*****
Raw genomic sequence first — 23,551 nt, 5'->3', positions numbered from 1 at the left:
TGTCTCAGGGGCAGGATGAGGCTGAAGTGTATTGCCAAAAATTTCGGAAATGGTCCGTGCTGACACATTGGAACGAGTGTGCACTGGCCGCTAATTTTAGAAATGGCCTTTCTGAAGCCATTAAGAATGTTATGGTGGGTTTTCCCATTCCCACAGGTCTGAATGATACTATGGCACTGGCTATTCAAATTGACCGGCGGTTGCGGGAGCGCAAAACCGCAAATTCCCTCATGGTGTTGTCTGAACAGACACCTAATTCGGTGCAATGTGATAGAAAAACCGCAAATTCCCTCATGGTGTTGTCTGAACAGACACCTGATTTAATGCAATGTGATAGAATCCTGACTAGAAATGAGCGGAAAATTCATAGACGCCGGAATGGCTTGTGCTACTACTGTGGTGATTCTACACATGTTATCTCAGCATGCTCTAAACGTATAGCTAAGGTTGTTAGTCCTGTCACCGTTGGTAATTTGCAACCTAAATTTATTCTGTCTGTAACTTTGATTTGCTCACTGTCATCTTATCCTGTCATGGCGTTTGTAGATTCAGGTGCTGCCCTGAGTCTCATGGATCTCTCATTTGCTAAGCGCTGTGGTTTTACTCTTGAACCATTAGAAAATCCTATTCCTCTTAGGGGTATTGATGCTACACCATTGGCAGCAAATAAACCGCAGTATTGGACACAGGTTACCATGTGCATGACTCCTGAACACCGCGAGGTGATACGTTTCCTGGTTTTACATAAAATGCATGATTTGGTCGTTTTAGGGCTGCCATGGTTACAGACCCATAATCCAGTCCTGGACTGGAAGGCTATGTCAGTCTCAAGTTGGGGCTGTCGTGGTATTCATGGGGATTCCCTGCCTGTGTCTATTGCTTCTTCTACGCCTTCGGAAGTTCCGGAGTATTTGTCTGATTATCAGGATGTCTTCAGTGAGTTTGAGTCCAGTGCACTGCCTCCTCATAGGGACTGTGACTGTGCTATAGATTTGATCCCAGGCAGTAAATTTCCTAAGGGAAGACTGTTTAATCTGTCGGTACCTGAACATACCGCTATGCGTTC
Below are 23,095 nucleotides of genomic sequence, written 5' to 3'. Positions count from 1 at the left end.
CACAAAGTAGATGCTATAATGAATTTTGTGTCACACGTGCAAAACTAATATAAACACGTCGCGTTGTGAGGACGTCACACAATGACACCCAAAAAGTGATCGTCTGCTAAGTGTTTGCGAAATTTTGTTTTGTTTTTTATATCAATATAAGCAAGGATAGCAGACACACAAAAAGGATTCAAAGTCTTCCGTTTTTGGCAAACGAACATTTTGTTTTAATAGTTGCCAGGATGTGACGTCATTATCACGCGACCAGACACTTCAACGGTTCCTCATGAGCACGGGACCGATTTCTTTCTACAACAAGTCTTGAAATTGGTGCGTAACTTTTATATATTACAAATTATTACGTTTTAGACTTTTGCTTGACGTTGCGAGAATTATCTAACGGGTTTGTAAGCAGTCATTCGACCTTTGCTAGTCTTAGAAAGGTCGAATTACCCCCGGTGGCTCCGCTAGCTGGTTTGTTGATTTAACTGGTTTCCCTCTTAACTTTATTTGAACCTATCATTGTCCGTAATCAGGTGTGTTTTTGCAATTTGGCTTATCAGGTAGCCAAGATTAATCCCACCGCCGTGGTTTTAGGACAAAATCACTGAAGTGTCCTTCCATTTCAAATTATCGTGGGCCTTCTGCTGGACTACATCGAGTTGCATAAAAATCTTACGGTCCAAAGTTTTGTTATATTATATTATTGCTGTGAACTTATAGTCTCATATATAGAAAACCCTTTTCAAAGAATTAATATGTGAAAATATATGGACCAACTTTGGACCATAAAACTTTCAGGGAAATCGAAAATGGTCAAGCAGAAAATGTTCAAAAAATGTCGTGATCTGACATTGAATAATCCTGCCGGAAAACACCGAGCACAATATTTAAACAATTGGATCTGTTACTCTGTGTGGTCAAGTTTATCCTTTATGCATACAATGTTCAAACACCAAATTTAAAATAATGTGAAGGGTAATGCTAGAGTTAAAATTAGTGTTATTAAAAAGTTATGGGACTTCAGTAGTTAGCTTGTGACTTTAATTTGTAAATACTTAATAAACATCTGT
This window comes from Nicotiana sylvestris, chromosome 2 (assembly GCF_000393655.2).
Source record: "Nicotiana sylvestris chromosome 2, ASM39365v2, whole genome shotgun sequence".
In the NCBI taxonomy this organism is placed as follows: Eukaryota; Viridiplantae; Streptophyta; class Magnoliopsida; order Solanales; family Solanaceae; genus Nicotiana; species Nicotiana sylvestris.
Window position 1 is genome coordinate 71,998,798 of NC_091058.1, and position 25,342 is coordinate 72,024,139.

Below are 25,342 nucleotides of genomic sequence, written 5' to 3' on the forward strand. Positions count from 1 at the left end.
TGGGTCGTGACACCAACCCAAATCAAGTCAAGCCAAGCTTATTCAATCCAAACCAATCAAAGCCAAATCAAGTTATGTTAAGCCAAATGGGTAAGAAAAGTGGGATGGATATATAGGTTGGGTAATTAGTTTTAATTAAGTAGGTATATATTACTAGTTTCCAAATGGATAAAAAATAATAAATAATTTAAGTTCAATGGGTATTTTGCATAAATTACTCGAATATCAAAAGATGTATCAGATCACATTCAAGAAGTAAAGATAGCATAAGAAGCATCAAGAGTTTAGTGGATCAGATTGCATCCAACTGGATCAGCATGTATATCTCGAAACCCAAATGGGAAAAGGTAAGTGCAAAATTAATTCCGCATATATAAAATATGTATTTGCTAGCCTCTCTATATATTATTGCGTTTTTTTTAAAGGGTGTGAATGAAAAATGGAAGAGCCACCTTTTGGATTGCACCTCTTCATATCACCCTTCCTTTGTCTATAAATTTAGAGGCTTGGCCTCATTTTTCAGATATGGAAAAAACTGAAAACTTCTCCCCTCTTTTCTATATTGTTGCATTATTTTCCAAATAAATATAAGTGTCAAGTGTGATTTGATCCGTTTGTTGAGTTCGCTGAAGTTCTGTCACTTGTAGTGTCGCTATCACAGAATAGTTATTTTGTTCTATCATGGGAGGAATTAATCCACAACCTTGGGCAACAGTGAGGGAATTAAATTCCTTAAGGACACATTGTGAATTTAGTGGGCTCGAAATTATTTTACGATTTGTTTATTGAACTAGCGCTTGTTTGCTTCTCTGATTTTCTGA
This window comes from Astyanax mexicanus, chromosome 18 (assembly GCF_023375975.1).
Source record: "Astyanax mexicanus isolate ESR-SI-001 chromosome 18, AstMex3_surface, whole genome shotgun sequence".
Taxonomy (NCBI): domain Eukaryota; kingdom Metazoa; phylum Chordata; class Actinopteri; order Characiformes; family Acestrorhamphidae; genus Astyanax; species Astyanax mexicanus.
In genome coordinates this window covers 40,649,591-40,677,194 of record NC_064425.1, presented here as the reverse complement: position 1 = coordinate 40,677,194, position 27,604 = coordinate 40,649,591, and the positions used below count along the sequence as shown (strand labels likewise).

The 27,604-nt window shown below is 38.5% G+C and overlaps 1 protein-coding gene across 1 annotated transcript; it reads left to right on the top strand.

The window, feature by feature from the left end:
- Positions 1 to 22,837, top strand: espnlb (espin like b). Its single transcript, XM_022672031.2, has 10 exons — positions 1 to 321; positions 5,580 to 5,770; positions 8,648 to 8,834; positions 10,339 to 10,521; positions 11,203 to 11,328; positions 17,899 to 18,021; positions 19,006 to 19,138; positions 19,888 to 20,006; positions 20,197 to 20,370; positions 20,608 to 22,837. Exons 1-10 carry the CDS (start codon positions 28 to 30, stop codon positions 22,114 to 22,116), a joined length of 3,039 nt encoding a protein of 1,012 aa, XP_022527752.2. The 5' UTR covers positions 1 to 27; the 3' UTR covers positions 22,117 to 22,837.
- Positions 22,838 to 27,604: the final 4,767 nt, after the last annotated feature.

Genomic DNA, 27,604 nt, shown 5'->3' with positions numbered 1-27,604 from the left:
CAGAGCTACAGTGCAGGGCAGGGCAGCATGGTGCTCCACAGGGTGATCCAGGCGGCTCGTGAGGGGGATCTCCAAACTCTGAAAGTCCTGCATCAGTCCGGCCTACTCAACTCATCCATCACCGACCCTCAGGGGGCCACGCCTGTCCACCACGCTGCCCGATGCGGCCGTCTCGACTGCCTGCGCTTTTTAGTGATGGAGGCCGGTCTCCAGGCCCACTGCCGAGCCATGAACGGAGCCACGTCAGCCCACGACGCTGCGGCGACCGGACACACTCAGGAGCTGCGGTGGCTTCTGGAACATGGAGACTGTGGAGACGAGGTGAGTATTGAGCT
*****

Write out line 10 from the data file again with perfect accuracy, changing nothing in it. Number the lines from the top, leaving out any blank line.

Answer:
TGGGTCGTGACACCAACCCAAATCAAGTCAAGCCAAGCTTATTCAATCCAAACCAATCAAAGCCAAATCAAGTTATGTTAAGCCAAATGGGTAAGAAAAGTGGGATGGATATATAGGTTGGGTAATTAGTTTTAATTAAGTAGGTATATATTACTAGTTTCCAAATGGATAAAAAATAATAAATAATTTAAGTTCAATGGGTATTTTGCATAAATTACTCGAATATCAAAAGATGTATCAGATCACATTCAAGAAGTAAAGATAGCATAAGAAGCATCAAGAGTTTAGTGGATCAGATTGCATCCAACTGGATCAGCATGTATATCTCGAAACCCAAATGGGAAAAGGTAAGTGCAAAATTAATTCCGCATATATAAAATATGTATTTGCTAGCCTCTCTATATATTATTGCGTTTTTTTTAAAGGGTGTGAATGAAAAATGGAAGAGCCACCTTTTGGATTGCACCTCTTCATATCACCCTTCCTTTGTCTATAAATTTAGAGGCTTGGCCTCATTTTTCAGATATGGAAAAAACTGAAAACTTCTCCCCTCTTTTCTATATTGTTGCATTATTTTCCAAATAAATATAAGTGTCAAGTGTGATTTGATCCGTTTGTTGAGTTCGCTGAAGTTCTGTCACTTGTAGTGTCGCTATCACAGAATAGTTATTTTGTTCTATCATGGGAGGAATTAATCCACAACCTTGGGCAACAGTGAGGGAATTAAATTCCTTAAGGACACATTGTGAATTTAGTGGGCTCGAAATTATTTTACGATTTGTTTATTGAACTAGCGCTTGTTTGCTTCTCTGATTTTCTGA